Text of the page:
The right of priority, its successor in titles: more to follow …

12.12.2023Articles and Publications


Articles and Publications 12.12.23

The right of priority, its successor in titles: more to follow …

Since our comments last year in The right of priority, its successor in title: an example of international common sense to follow … – DTMV the Enlarged Board of Appeal (EBA) of the European Patent Office (EPO) has just, on 10 October, ruled (G 01 and 02 / 22) that this priority can be the subject of an implicit agreement between the first US applicants and the second PCT applicants to benefit from it on the territory of the EPO.

While this EBA cites only its decision of 16 February 1962 in Valence, which it presents [p. 34 § 95] in a manner divergent from that adopted in particular by Professors Bodenhausen, Le Tarnec and Mathély, French case law has regularly accepted, for more than ten years, that this right of priority may indeed be the subject of an implicit assignment in favour of a third person, whom Articles 4 A 1) of the Paris Convention (PC) and 87 (1) b) of the European Patent Convention (EPC) qualify precisely as “his successor in title”.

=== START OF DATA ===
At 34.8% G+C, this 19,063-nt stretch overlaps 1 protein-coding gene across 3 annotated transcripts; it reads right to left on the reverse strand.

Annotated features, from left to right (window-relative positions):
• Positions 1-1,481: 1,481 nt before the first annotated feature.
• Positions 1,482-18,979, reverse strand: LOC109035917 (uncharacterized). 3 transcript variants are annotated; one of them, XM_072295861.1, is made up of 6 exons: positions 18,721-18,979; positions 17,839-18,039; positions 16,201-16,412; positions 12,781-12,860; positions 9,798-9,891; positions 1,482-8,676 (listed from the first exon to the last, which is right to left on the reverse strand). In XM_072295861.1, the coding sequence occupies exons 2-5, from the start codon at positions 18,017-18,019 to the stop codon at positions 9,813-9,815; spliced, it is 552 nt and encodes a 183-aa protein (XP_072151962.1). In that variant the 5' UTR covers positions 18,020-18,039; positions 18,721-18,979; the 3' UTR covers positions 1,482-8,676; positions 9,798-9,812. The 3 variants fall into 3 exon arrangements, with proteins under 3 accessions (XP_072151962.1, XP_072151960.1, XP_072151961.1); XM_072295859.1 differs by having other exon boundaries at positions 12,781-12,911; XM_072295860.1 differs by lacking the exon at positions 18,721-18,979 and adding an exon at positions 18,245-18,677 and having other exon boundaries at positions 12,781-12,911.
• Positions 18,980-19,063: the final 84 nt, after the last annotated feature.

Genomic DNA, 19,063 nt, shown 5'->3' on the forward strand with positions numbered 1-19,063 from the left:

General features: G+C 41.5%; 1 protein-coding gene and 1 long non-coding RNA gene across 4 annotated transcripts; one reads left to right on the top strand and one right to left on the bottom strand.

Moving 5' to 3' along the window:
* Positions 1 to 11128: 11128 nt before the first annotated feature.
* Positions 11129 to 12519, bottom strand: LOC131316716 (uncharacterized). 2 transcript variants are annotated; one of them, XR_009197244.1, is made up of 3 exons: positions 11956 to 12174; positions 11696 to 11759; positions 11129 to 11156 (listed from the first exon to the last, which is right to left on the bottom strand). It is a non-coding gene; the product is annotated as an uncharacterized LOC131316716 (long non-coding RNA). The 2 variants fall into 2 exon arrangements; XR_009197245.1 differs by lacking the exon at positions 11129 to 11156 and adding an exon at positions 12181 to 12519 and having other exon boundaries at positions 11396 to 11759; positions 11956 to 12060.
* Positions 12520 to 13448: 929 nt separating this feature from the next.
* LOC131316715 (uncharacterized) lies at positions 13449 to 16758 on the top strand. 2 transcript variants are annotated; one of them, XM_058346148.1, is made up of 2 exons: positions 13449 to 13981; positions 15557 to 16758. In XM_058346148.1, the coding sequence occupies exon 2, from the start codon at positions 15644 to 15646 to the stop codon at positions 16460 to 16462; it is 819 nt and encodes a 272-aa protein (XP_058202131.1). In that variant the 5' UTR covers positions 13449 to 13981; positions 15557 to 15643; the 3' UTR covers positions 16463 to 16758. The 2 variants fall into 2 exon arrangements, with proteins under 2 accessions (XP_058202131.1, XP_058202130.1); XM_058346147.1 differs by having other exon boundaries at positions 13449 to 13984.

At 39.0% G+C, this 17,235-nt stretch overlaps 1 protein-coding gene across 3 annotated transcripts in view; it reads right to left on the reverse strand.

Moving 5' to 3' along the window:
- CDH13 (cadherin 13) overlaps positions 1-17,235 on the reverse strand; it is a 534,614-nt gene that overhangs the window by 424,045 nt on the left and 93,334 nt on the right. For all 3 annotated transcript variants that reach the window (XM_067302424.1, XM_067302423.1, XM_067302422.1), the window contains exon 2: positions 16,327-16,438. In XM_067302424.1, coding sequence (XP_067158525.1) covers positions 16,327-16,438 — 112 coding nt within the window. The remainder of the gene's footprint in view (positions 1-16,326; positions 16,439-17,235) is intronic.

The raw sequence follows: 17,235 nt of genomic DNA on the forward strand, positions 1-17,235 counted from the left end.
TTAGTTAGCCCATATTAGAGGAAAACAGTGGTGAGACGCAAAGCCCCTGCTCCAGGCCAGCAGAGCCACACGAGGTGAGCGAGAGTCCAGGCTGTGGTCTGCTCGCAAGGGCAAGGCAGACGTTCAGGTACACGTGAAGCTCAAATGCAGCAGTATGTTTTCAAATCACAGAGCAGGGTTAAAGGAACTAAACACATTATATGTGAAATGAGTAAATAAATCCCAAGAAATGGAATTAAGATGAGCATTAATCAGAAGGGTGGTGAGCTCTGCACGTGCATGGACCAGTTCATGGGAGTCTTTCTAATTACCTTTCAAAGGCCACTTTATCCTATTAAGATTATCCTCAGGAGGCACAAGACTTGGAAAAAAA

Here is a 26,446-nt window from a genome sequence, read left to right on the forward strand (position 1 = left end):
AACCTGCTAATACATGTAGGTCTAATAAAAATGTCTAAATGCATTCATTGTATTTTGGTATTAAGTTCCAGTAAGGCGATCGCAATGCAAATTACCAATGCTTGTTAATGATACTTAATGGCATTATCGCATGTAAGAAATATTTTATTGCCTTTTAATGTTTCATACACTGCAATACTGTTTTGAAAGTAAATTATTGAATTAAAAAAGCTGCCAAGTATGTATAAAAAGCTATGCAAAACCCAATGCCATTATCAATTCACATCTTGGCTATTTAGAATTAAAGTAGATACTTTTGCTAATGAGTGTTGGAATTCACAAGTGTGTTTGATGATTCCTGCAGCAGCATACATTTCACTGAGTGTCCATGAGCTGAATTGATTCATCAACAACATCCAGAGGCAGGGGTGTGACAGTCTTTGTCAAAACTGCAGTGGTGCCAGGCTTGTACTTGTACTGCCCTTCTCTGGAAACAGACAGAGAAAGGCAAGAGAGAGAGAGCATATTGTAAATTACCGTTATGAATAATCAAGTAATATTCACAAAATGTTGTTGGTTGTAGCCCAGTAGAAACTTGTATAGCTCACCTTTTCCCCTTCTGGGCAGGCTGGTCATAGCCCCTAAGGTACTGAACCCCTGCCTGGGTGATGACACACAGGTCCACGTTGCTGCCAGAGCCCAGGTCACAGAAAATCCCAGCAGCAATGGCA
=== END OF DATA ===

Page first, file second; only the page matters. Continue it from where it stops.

However, French judges have stipulated that while such an assignment may be implicit or tacit, it must still be certain under its governing law.

Like any agreement between two persons, an assignment can only be governed by a single applicable law. This is clearly the case for the sale of patents (trademarks, designs, etc.) registered even in several countries, but where the substance or content of the contract is governed exclusively by the law chosen by the contracting parties.

I. The EPO’s EBA considers itself firstly competent to assess a challenge raised by an opponent as to the date on which the state of the art that he wishes to oppose to the contested patent ends, which seems quite natural.

It is generally accepted, particularly in our European procedures, that the judge of the action (demands) is also the judge of the objection raised in defence. Articles 49 of our French Code of Civil Procedure (CPC) and 32-1.a) of the Unified Patent Court (UPC) make provision for this.

In this case, although a dispute over the right of priority is not a ground for opposition, it is nevertheless common sense that in order to examine the novelty or inventive step, the EPO must, in order to decide whether or not to grant a patent, determine the state of the art to be retained, and consequently define the dates, including the priority date claimed before it.